When performing research it is essential that you are able to make sense of your data. This allows you to inform other researchers in your field and others what you have found. It also can be used to help build evidence for a theory. Therefore an understanding of what test to use and when is necessary. There are some good practices to do if you are not familiar with performing statistical analysis. The first is to determine your variables.
Overview of basic statistics:
- Dependent variable (DV)-This is the one that you are measuring. From the example of the student's score.
- Independent variable (IV)-This is the one that you are manipulating with the different conditions. From the example either PowerPoint or overhead projector presentation.
Levels of Measurement:
Once this has been done you will want to determine the level of measurement that both variables are. This will help you later determine what test to use in your analysis. There are four levels of measurement:
- Interval-These have equal numbers (i.e. Number of pets).
- Ratio-There is no real zero and there are intervals between whole numbers (i.e. Birth weight)
- Nominal-Simply naming categories (i.e. Male/Female).
- Ordinal-Simply ordering (i.e.1=Strongly disagree; 2=Disagree; 3=Neutral; 4=Agree; 5=Strongly agree).
Finally, you will have the information needed to determine what test you need to use. Until you get familiar with doing statistical analysis, it is good practice to keep track of this information (see Table 3).
With this information you can refer to the following chart to determine what statistical test to use. First determine whether the study is within or between subjects, then the number of groups, then the level of measurement (see Figure 1).
Statistical Tests can be broken into two groups, parametric and nonparametric and are determined by the level of measurement. Parametric tests are used to analyze interval and ratio data and nonparametric tests analyze ordinal and nominal data. There are different tests to use in each group. We will start with the parametric tests first.
Parametric Tests: (Interval/Ratio data)These tests assume that the data is normally distributed (bell curve) and are very strong when compared to nonparametric tests.
Within Subject Design 1. Dependent samples t-test: Compares means of two groups. An example is determining if PowerPoint or an overhead projection impact grades. 2. Within subjects ANOVA: Compares means of more than two groups. An example is determining if PowerPoint, overhead projection, and podcast impacted grades and if so which one.
Between Subject Design
- 1. Independent samples t-test: Compares means of two groups. An example is determining if a PowerPoint presentation impacted grades compared to a control group.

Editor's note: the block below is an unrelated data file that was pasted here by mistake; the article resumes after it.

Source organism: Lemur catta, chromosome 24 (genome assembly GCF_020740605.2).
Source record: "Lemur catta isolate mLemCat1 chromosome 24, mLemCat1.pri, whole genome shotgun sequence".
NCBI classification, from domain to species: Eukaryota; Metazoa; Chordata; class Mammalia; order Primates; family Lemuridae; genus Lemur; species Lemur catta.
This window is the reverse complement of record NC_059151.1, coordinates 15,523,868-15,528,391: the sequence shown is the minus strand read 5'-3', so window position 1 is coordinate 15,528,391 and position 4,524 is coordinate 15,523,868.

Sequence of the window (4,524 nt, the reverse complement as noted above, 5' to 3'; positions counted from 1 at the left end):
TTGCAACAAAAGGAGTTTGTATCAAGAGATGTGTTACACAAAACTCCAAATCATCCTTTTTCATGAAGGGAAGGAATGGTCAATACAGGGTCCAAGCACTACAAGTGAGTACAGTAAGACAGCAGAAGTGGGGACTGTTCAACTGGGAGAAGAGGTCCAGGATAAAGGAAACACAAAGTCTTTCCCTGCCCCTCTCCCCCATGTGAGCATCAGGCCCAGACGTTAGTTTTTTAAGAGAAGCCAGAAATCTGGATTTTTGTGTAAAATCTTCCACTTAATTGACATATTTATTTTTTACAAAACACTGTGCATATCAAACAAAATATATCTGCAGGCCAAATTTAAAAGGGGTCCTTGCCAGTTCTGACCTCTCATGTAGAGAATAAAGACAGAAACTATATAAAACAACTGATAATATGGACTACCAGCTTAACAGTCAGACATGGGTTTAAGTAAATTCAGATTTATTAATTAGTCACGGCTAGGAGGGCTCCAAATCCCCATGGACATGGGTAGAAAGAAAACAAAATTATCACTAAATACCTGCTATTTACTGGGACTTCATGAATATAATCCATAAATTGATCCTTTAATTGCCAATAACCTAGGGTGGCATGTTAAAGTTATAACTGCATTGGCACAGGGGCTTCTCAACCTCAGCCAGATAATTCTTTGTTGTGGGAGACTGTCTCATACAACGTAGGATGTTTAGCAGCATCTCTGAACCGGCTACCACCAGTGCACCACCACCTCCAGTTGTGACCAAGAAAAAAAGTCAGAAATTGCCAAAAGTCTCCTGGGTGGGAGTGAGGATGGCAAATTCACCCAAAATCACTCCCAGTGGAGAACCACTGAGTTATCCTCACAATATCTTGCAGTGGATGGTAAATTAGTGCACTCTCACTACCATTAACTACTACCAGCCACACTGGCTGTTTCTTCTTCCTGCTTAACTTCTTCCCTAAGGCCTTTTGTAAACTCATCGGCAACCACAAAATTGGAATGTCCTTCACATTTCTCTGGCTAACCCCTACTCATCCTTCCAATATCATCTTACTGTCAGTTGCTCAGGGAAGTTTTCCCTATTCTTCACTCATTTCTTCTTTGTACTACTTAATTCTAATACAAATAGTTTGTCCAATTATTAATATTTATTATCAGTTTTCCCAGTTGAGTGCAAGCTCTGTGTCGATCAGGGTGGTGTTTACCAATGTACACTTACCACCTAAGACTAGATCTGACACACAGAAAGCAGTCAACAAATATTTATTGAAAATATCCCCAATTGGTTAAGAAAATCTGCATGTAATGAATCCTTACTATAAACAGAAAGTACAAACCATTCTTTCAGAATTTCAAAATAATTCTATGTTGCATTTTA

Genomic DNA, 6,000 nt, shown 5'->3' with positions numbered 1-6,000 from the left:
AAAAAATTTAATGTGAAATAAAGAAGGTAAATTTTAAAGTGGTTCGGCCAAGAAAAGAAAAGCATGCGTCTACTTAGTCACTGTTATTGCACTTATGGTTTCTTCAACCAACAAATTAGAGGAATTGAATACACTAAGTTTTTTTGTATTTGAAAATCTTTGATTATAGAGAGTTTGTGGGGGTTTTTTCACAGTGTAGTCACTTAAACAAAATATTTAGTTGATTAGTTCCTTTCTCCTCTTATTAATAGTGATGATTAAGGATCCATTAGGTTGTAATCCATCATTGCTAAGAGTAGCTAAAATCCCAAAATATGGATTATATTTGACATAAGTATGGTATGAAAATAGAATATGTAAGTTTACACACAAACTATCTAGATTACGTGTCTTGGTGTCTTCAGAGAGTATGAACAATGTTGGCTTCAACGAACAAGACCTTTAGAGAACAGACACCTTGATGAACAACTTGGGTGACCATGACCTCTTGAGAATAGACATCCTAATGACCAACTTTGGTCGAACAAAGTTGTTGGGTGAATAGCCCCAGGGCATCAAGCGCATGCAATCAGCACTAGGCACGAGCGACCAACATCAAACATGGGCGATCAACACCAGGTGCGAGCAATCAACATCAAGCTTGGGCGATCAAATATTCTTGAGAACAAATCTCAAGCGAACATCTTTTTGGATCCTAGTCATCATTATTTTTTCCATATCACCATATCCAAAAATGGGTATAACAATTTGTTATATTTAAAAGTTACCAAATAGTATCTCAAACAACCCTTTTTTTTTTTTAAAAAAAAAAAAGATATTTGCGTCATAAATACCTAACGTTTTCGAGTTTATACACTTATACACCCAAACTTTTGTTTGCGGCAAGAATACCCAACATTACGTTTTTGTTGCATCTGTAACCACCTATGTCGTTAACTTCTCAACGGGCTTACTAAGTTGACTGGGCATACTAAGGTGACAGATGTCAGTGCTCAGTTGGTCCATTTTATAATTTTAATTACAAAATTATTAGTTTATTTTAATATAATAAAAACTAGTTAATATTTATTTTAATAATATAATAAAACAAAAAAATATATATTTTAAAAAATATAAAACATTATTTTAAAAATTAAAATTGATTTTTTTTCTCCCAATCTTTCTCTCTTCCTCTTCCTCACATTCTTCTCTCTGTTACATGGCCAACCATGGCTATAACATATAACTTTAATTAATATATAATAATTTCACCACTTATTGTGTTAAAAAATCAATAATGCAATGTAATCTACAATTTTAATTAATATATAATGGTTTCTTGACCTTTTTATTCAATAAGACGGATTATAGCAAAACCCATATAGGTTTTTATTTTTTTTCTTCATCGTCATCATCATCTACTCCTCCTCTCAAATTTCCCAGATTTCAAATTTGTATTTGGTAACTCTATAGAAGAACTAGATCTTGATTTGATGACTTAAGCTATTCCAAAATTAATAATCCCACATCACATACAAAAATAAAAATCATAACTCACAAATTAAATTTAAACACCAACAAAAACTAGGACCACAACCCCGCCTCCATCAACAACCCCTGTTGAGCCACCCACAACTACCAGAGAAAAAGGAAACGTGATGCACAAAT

- 2. Between subjects ANOVA: Compares means of more than two groups. An example is determining if PowerPoint or an overhead projector impacted grades and if so which one.
- 3. Pearson Correlation: Determines if there is a relationship between two variables. It also determines the strength of the relationship, if one exists.
The correlation coefficient ranges from -1.0 to 1.0. The closer to -1.0 or 1.0, the stronger the relationship. When r is negative, that means there is a negative relationship (one variable goes up/down the other does the opposite). When r is positive, that means there is a positive relationship (one variable goes up or down so does the other). See the example below examining the correlation between texts sent per week and grades. Another way to determine the relationship and strength is to look at the graph. The closer the data points are to the line, the stronger the relationship (see Figure 2). Caution: a strong correlation does not mean that a condition caused the outcome. It only means that the two variables are related in some way.
Nonparametric Tests: (Ordinal/Nominal data)
These tests do not assume anything about the shape of the data. These tests are not as strong as the parametric ones.
Within Subject Design
- 1. Wilcoxon: This is the nonparametric version of the dependent samples t-test as it compares the difference of ranks for groups of two with only ordinal data. An example is determining participant's ranking for visual preference between two iPad game apps.
- 2. Friedman: This is the nonparametric version of the within subjects ANOVA as it compares ranks for groups of more than two with only ordinal data. An example is determining the rank of three different websites based on user friendliness.
Between Subject Design
- 1. Chi square: Compares ranks for both two group and more than two group designs with ONLY nominal data. A. Chi square (Goodness of Fit)-Compares the proportion of the sample to an already existing value. An example would be comparing literacy rates in central Missouri against those of the entire state. B. Chi square (Test of Independence)-Compares the proportions of two variables to see if they are related or not. An example would be are there similar numbers of baseball and softball athletes enrolled in this semester's general psychology course.
- 2. Kruskall-Wallis: This is the nonparametric version of the between subjects ANOVA as it sees if multiple samples are from the same
population. An example is determining how participants rate a physician based on whether he/she used a computer, book, or no assistance in
- 3. Mann-Whitney: This is the nonparametric version of the independent samples t-test as it compares ranks for groups of more than two with only ordinal data. An example would be determining if eating Snickers candy bars affects student's grades in math courses.
- 4. Correlations: A. Spearman's Rho: Like the Pearson correlation, this test too determines the strength of the relationship between two variables based on their ranks. An example would be to determine the relationship between physics and english course grades.